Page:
Wig edict turns heads in Britain
Britain has always been a place where, if someone asks, “Why?” and the answer is, “Because we’ve been doing it that way for the last 800 years,” the conversation is pretty much over.
So it is perhaps not surprising that the idea of ending the practice of outfitting judges and lawyers in curled wigs and tassled gowns a la 1685 has not been met with enthusiasm.
British lawyers have been -- who would have thought it? -- arguing over the issue for the better part of the last 16 years, with a majority apparently in favor of keeping things exactly as they have always been.
With that in mind, Lord Chief Justice Nicholas Phillips figured that if he was going to take on 300 years of tradition, he’d better do it in style. This week, he unveiled the modern new robe that judges in the civil courts of England and Wales are expected to wear beginning in October -- minus the traditional wing collar and minus, oh so importantly, the venerable white horsehair wig.
Judges, barristers and solicitors will continue to sport traditional attire in criminal courts, where lawyers say it’s important for defendants not to be judged by their advocates’ suits. But even there, wigs may already be on a long slow road to ruin. “The stage is set for anarchy. Did no one tell his Lordship about Samson and Delilah?” the Times of London wondered.
The new continental-style outfit, featuring such innovations as pockets, snap fasteners and color-coded bands depending on the court, was conceived by celebrity fashion designer Betty Jackson.
The fashionistas so far have not been wowed.
“If humanizing the judicial profession was the aim of this makeover, it is interesting that Betty Jackson decided that the outfit best suited for this would be one that looks like something an alien android with menacing religious undertones would wear when waging war with Doctor Who,” sniffed the Guardian’s deputy fashion editor, Hadley Freeman.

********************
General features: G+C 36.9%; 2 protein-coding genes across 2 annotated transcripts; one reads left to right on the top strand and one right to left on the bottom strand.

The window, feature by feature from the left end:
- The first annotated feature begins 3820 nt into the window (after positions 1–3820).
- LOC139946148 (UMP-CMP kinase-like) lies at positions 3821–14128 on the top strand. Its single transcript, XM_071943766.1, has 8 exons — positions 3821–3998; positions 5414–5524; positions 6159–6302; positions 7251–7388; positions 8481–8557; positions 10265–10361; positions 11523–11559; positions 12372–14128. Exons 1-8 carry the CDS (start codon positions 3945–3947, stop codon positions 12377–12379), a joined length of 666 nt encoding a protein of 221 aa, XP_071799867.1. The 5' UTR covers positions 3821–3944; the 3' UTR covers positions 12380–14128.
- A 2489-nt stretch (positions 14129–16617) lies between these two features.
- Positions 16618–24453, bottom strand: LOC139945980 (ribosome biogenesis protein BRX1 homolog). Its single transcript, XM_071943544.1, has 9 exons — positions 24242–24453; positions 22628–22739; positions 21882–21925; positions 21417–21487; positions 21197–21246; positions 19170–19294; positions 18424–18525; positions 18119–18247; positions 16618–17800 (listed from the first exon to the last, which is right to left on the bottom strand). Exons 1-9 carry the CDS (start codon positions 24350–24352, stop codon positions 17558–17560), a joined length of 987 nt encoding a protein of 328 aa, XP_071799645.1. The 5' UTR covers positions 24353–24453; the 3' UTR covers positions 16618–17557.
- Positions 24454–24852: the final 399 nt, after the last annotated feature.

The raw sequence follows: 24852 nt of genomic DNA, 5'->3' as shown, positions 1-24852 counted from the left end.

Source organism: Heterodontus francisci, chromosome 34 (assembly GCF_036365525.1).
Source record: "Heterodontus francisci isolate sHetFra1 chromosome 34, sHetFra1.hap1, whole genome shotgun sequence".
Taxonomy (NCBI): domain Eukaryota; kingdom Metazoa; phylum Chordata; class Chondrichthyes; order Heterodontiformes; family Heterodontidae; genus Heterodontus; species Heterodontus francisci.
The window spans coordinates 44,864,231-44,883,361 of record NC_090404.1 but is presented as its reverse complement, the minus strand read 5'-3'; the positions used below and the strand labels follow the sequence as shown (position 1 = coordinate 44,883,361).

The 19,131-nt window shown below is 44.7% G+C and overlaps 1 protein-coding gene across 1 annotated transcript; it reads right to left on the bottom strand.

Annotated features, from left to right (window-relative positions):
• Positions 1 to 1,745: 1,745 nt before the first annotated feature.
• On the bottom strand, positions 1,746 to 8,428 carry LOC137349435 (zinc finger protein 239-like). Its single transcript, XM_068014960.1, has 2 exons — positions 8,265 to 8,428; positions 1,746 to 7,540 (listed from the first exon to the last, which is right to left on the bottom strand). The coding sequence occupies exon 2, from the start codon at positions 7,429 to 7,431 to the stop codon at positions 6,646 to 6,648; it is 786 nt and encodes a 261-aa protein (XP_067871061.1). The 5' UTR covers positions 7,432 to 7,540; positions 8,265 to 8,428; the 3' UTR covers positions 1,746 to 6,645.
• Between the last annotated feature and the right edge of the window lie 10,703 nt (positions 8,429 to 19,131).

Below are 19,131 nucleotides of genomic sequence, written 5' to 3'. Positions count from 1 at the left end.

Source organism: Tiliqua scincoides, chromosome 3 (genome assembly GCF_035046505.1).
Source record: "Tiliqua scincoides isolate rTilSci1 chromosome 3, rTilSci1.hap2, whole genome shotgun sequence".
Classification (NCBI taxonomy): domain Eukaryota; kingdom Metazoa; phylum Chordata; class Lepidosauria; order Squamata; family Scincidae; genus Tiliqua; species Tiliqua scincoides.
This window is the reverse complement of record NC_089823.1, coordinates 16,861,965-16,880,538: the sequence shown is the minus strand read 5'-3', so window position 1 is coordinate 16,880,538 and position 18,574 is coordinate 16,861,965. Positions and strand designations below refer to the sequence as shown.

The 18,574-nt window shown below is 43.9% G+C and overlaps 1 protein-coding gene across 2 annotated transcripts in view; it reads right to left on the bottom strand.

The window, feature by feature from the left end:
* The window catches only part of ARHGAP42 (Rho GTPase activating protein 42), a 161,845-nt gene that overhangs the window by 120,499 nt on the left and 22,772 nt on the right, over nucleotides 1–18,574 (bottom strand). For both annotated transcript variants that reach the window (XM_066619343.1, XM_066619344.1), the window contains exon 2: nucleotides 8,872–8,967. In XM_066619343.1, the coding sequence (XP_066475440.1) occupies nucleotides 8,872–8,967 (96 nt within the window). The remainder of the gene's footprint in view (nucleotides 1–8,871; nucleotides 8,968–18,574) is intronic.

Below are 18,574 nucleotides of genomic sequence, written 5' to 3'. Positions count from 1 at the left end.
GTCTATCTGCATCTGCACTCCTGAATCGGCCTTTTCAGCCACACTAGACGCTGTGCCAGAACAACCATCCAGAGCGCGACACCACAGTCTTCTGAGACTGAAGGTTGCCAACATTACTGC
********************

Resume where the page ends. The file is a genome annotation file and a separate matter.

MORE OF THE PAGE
The Daily Mail juxtaposed a photo of a bareheaded Lord Phillips in the new robe next to a picture of actor Patrick Stewart in his Star Trek garb.
Lord Phillips, who says he is seeking to rid the public of any notion that judges are old-fashioned and out of touch, has acknowledged that not all jurists like the new outfit. But most do, he asserts, and he assumes the rest will get used to it.
Long ago, not everyone thought the heavy, hot, itchy head gear should be a fixture. “Who would have supposed that this grotesque ornament,” former Lord Chancellor John Campbell wrote in 1845, “fit only for an African Chief, would be considered indispensably necessary for the administration of justice in the middle of the 19th century?”
The big question now is whether lawyers practicing in the civil courts can be persuaded to go along with the judges and also give up their wigs, which, in survey after survey, attorneys indicate they cherish as much as truth itself.
“Of all the recent consultations which have gone out within the legal profession, this one has had the highest response. So it shows how important this is to lawyers,” said Tan Ikram, president of the London Criminal Courts Solicitors’ Assn.
Criminal lawyers, he said, appreciate the “anonymity” afforded by everyone wearing the same $1,590 “forensic” (or “of the law”) wig and gown.
“It’s important in the sense that if you’re prosecuting, or even defending, the color of your tie or the cut of your jacket matters not,” Ikram said. “There are also issues of the formality of the occasion. You are in a courtroom, you are being questioned, you will tell the truth. . . . It is part of that historic symbolism of the state’s authority.”
The chief justice’s new dress code for judges in the civil and family courts is not binding on lawyers, and the Bar Council is in the process of deciding how it will respond, said spokeswoman Samina Ansari.
“Our consultation showed the majority of those involved were in favor of keeping wigs as their uniform,” she said. “But the debate seems to have moved on, and they need to look at reassessing their position on it.”
Darren Horsman, a spokesman for the Royal Courts of Justice, said that in the wake of the policy direction for judges “it would be normal for [the lawyers] to follow.”
Judges and lawyers already appear in normal business suits in most family law hearings held behind closed doors.
“The reason behind it is to make it more user-friendly for the client,” said Helen Pidgeon, a family court lawyer. “If you’re acting for individuals who are bringing cases under very trying circumstances, you want to make justice as accessible to them as possible.”